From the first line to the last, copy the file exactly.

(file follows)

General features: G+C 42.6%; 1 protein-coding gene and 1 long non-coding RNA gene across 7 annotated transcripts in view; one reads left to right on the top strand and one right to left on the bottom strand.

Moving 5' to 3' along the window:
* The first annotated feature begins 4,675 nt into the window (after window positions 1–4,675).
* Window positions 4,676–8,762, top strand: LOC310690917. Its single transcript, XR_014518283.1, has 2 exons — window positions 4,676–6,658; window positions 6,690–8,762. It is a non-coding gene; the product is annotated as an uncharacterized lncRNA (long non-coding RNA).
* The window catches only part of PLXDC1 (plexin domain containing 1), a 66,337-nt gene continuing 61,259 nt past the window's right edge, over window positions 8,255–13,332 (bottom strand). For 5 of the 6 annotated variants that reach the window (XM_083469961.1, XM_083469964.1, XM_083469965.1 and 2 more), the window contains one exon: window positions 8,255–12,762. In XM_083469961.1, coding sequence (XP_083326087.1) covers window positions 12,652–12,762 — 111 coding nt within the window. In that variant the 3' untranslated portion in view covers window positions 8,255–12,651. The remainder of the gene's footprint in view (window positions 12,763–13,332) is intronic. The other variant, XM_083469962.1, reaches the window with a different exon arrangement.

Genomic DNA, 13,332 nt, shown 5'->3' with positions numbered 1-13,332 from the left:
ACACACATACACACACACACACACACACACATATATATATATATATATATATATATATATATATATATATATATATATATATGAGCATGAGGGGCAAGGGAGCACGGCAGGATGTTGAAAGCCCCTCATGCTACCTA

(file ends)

General features: G+C 42.6%; 1 protein-coding gene and 1 long non-coding RNA gene across 7 annotated transcripts in view; one reads left to right on the top strand and one right to left on the bottom strand.

Moving 5' to 3' along the window:
* The first annotated feature begins 4,675 nt into the window (after window positions 1–4,675).
* Window positions 4,676–8,762, top strand: LOC310690917. Its single transcript, XR_014518283.1, has 2 exons — window positions 4,676–6,658; window positions 6,690–8,762. It is a non-coding gene; the product is annotated as an uncharacterized lncRNA (long non-coding RNA).
* The window catches only part of PLXDC1 (plexin domain containing 1), a 66,337-nt gene continuing 61,259 nt past the window's right edge, over window positions 8,255–13,332 (bottom strand). For 5 of the 6 annotated variants that reach the window (XM_083469961.1, XM_083469964.1, XM_083469965.1 and 2 more), the window contains one exon: window positions 8,255–12,762. In XM_083469961.1, coding sequence (XP_083326087.1) covers window positions 12,652–12,762 — 111 coding nt within the window. In that variant the 3' untranslated portion in view covers window positions 8,255–12,651. The remainder of the gene's footprint in view (window positions 12,763–13,332) is intronic. The other variant, XM_083469962.1, reaches the window with a different exon arrangement.

Genomic DNA, 13,332 nt, shown 5'->3' with positions numbered 1-13,332 from the left:
ACACACATACACACACACACACACACACACATATATATATATATATATATATATATATATATATATATATATATATATATATGAGCATGAGGGGCAAGGGAGCACGGCAGGATGTTGAAAGCCCCTCATGCTACCTA